C. GROUP CHEMISTRY JURORS AND JURIES
From MN Bench Book - Trial Procedures & Practices for Judges
Jury selection is a "weak art" and not a science.
Two significant limitations keep jury selection from being a science.
1. Attorneys cannot choose the members of the panel they want on the jury, and
2. The people who remain on the jury after cause and peremptory challenges form a group, whose dynamics are not predictable.
It is important to recognize that attorneys do not pick a jury. They do not get to choose who goes on the jury. Attorneys, by exercising cause challenges and peremptory challenges, remove the panels members they do not want on the jury. Attorneys believe that the people remaining on the panel will be favorable jurors. However, Because peremptory challenges are limited in number attorneys remove the most objectionable members of the panel. Attorneys are often, if not always, left with individuals on the jury that they ideally would like to remove but cannot because of the limited number of peremptory challenges.
Jury selection is a weak art because the lawyer cannot, in the selection format and with the restrictions imposed by law, ever discover all the ingredients that will provide a solid basis upon which to draw conclusions about how a particular juror is likely to decide the case. Even trained psychologists, after conducting tests and expert interviews, cannot accurately predict behavior.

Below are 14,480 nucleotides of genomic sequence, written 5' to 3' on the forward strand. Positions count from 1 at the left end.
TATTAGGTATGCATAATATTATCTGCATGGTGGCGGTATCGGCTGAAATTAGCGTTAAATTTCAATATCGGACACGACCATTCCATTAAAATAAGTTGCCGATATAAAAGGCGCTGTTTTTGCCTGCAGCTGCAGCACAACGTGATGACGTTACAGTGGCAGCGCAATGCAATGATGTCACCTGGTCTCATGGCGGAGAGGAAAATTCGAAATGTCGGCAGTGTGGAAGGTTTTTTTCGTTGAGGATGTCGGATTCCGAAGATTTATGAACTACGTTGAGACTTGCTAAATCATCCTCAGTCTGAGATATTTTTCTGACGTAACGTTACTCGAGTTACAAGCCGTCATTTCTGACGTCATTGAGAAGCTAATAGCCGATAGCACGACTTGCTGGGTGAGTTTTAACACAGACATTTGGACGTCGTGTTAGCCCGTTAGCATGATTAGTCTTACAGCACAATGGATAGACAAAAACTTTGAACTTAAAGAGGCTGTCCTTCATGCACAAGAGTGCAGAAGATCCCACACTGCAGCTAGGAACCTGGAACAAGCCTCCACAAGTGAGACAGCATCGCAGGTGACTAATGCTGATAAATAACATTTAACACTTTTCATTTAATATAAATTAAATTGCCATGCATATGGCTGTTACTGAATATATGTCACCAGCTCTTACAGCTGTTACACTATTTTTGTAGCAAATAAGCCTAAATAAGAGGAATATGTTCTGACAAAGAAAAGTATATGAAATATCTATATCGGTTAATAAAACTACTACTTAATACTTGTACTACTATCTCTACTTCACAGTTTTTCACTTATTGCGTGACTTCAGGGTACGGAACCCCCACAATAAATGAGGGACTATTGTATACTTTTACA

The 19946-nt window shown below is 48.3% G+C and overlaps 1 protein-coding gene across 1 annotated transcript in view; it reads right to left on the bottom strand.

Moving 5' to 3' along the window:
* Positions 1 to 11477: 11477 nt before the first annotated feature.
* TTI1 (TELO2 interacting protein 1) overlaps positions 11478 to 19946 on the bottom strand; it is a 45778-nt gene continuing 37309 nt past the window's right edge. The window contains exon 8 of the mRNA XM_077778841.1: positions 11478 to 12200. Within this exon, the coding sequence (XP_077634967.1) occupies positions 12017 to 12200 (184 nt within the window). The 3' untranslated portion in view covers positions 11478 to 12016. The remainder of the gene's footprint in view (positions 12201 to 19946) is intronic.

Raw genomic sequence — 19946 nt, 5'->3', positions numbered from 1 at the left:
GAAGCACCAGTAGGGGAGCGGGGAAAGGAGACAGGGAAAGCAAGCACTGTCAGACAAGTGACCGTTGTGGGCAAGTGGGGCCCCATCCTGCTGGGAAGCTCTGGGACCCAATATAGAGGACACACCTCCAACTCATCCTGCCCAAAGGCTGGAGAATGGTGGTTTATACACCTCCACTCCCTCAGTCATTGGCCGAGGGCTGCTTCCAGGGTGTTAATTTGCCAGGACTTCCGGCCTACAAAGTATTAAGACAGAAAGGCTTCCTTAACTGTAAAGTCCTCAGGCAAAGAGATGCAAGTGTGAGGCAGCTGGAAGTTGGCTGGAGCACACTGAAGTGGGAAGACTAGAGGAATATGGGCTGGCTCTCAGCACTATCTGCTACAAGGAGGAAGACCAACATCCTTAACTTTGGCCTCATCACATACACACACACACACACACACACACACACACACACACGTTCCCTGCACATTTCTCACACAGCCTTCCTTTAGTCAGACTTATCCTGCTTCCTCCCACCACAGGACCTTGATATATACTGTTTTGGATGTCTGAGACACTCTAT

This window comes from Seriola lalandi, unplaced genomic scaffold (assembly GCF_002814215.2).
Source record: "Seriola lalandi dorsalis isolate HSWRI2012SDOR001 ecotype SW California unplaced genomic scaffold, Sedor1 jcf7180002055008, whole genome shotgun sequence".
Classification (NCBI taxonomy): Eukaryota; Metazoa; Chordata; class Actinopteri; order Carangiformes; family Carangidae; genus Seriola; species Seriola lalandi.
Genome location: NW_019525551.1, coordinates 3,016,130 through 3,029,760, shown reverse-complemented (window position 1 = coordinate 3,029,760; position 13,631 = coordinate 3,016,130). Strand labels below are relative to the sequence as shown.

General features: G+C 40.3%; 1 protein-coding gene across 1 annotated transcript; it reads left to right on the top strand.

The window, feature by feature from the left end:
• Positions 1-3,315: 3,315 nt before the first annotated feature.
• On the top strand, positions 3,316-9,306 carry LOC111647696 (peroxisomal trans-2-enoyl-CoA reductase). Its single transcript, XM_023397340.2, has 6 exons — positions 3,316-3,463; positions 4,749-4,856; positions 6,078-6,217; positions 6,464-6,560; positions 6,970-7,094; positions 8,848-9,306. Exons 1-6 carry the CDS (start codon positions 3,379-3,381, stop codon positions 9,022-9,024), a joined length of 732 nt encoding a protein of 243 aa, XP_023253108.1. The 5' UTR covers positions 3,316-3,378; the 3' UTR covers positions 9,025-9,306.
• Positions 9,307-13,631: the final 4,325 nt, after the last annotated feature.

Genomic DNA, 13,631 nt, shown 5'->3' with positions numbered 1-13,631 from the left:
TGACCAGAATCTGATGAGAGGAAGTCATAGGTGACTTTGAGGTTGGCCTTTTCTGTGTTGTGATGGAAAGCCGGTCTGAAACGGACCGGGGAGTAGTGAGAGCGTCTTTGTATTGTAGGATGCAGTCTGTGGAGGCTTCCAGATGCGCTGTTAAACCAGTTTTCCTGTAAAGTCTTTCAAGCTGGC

But let's assume that if we ask enough of the right questions of a prospective juror we will get a good feel for that juror's predilections. We might conclude after a searching and open voir dire that this juror is methodical and is a "show me" kind of person and that she is fiscally quite conservative. She won't buy limp proof and won't award big damages. And then the jury returns a multi million dollar verdict.
Note that the emphasis has shifted from juror to jury. The verdict is a product of the group. The group often seems to be larger than its individual members. The mix of individuals in the context of an instruction by the judge that the individuals are to try to become, a unanimous jury creates a group chemistry. The group chemistry is unknowable until the jury begins deliberating. Numerous instances are reported by attorneys and judges where a jury verdict is swayed by a member of the jury who has an undetected perspective that only comes out during deliberation.
It is fine to work hard to select the right individuals, but you cannot ever be sure that you have the right group. Since it is the group, and the dynamics of the group that result in the verdict, voir dire a weak art.